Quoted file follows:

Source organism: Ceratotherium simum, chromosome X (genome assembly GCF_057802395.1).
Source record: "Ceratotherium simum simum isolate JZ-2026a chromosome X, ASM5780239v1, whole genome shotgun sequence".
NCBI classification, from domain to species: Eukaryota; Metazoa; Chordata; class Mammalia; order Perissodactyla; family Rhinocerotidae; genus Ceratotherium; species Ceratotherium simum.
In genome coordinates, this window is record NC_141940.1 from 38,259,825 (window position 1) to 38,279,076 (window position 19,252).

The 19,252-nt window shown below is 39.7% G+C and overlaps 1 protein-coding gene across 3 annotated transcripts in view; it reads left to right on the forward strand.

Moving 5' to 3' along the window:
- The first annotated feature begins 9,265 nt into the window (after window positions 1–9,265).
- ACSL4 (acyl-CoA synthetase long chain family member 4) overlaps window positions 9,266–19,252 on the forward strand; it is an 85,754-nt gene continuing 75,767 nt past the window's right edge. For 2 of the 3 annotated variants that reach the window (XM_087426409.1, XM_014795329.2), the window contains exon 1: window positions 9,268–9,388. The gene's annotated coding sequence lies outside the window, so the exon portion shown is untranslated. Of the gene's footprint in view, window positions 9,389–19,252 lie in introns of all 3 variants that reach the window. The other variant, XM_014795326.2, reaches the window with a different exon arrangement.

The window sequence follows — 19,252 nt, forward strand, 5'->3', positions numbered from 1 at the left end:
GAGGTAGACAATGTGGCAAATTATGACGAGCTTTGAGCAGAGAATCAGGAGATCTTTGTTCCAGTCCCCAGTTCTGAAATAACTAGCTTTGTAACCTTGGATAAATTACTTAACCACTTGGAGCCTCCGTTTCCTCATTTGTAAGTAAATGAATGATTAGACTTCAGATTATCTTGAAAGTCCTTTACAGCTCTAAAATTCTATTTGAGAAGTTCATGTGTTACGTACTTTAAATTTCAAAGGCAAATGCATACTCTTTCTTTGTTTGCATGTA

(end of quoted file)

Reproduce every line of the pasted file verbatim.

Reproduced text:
Source organism: Ceratotherium simum, chromosome X (genome assembly GCF_057802395.1).
Source record: "Ceratotherium simum simum isolate JZ-2026a chromosome X, ASM5780239v1, whole genome shotgun sequence".
NCBI classification, from domain to species: Eukaryota; Metazoa; Chordata; class Mammalia; order Perissodactyla; family Rhinocerotidae; genus Ceratotherium; species Ceratotherium simum.
In genome coordinates, this window is record NC_141940.1 from 38,259,825 (window position 1) to 38,279,076 (window position 19,252).

The 19,252-nt window shown below is 39.7% G+C and overlaps 1 protein-coding gene across 3 annotated transcripts in view; it reads left to right on the forward strand.

Moving 5' to 3' along the window:
- The first annotated feature begins 9,265 nt into the window (after window positions 1–9,265).
- ACSL4 (acyl-CoA synthetase long chain family member 4) overlaps window positions 9,266–19,252 on the forward strand; it is an 85,754-nt gene continuing 75,767 nt past the window's right edge. For 2 of the 3 annotated variants that reach the window (XM_087426409.1, XM_014795329.2), the window contains exon 1: window positions 9,268–9,388. The gene's annotated coding sequence lies outside the window, so the exon portion shown is untranslated. Of the gene's footprint in view, window positions 9,389–19,252 lie in introns of all 3 variants that reach the window. The other variant, XM_014795326.2, reaches the window with a different exon arrangement.

The window sequence follows — 19,252 nt, forward strand, 5'->3', positions numbered from 1 at the left end:
GAGGTAGACAATGTGGCAAATTATGACGAGCTTTGAGCAGAGAATCAGGAGATCTTTGTTCCAGTCCCCAGTTCTGAAATAACTAGCTTTGTAACCTTGGATAAATTACTTAACCACTTGGAGCCTCCGTTTCCTCATTTGTAAGTAAATGAATGATTAGACTTCAGATTATCTTGAAAGTCCTTTACAGCTCTAAAATTCTATTTGAGAAGTTCATGTGTTACGTACTTTAAATTTCAAAGGCAAATGCATACTCTTTCTTTGTTTGCATGTA